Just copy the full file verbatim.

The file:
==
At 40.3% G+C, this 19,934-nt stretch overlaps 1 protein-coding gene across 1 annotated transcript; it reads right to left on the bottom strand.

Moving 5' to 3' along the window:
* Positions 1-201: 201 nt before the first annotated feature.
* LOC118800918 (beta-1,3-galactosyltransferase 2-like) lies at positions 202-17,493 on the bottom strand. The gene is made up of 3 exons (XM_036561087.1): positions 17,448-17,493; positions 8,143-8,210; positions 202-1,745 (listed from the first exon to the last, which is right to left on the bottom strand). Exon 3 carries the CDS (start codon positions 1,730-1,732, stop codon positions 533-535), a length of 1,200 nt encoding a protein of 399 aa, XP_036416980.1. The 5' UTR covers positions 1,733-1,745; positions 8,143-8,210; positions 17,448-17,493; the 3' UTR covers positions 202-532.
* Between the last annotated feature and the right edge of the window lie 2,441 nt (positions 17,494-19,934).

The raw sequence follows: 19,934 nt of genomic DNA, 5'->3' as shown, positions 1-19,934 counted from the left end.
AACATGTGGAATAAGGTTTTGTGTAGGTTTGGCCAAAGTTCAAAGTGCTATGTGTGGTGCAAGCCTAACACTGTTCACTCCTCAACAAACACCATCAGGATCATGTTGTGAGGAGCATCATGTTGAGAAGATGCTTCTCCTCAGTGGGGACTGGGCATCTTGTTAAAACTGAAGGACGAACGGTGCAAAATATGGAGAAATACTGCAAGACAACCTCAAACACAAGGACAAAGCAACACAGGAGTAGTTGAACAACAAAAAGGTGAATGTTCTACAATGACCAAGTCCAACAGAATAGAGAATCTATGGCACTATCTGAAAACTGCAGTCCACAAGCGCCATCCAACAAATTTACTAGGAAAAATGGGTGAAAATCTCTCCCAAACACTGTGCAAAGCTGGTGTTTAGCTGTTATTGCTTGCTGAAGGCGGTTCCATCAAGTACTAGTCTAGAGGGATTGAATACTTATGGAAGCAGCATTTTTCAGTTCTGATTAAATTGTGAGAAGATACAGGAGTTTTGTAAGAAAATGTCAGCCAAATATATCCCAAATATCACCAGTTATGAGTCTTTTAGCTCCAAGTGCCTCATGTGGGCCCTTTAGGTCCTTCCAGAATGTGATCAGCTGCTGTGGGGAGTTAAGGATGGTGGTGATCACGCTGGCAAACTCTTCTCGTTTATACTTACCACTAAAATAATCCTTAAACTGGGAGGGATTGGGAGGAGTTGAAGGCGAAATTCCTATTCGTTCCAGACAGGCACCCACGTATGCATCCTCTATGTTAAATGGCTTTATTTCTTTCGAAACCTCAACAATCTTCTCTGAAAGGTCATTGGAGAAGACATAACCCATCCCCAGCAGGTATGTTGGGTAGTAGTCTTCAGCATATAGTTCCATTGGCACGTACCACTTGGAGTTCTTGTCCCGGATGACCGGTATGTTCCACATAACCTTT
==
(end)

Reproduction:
At 40.3% G+C, this 19,934-nt stretch overlaps 1 protein-coding gene across 1 annotated transcript; it reads right to left on the bottom strand.

Moving 5' to 3' along the window:
* Positions 1-201: 201 nt before the first annotated feature.
* LOC118800918 (beta-1,3-galactosyltransferase 2-like) lies at positions 202-17,493 on the bottom strand. The gene is made up of 3 exons (XM_036561087.1): positions 17,448-17,493; positions 8,143-8,210; positions 202-1,745 (listed from the first exon to the last, which is right to left on the bottom strand). Exon 3 carries the CDS (start codon positions 1,730-1,732, stop codon positions 533-535), a length of 1,200 nt encoding a protein of 399 aa, XP_036416980.1. The 5' UTR covers positions 1,733-1,745; positions 8,143-8,210; positions 17,448-17,493; the 3' UTR covers positions 202-532.
* Between the last annotated feature and the right edge of the window lie 2,441 nt (positions 17,494-19,934).

The raw sequence follows: 19,934 nt of genomic DNA, 5'->3' as shown, positions 1-19,934 counted from the left end.
AACATGTGGAATAAGGTTTTGTGTAGGTTTGGCCAAAGTTCAAAGTGCTATGTGTGGTGCAAGCCTAACACTGTTCACTCCTCAACAAACACCATCAGGATCATGTTGTGAGGAGCATCATGTTGAGAAGATGCTTCTCCTCAGTGGGGACTGGGCATCTTGTTAAAACTGAAGGACGAACGGTGCAAAATATGGAGAAATACTGCAAGACAACCTCAAACACAAGGACAAAGCAACACAGGAGTAGTTGAACAACAAAAAGGTGAATGTTCTACAATGACCAAGTCCAACAGAATAGAGAATCTATGGCACTATCTGAAAACTGCAGTCCACAAGCGCCATCCAACAAATTTACTAGGAAAAATGGGTGAAAATCTCTCCCAAACACTGTGCAAAGCTGGTGTTTAGCTGTTATTGCTTGCTGAAGGCGGTTCCATCAAGTACTAGTCTAGAGGGATTGAATACTTATGGAAGCAGCATTTTTCAGTTCTGATTAAATTGTGAGAAGATACAGGAGTTTTGTAAGAAAATGTCAGCCAAATATATCCCAAATATCACCAGTTATGAGTCTTTTAGCTCCAAGTGCCTCATGTGGGCCCTTTAGGTCCTTCCAGAATGTGATCAGCTGCTGTGGGGAGTTAAGGATGGTGGTGATCACGCTGGCAAACTCTTCTCGTTTATACTTACCACTAAAATAATCCTTAAACTGGGAGGGATTGGGAGGAGTTGAAGGCGAAATTCCTATTCGTTCCAGACAGGCACCCACGTATGCATCCTCTATGTTAAATGGCTTTATTTCTTTCGAAACCTCAACAATCTTCTCTGAAAGGTCATTGGAGAAGACATAACCCATCCCCAGCAGGTATGTTGGGTAGTAGTCTTCAGCATATAGTTCCATTGGCACGTACCACTTGGAGTTCTTGTCCCGGATGACCGGTATGTTCCACATAACCTTT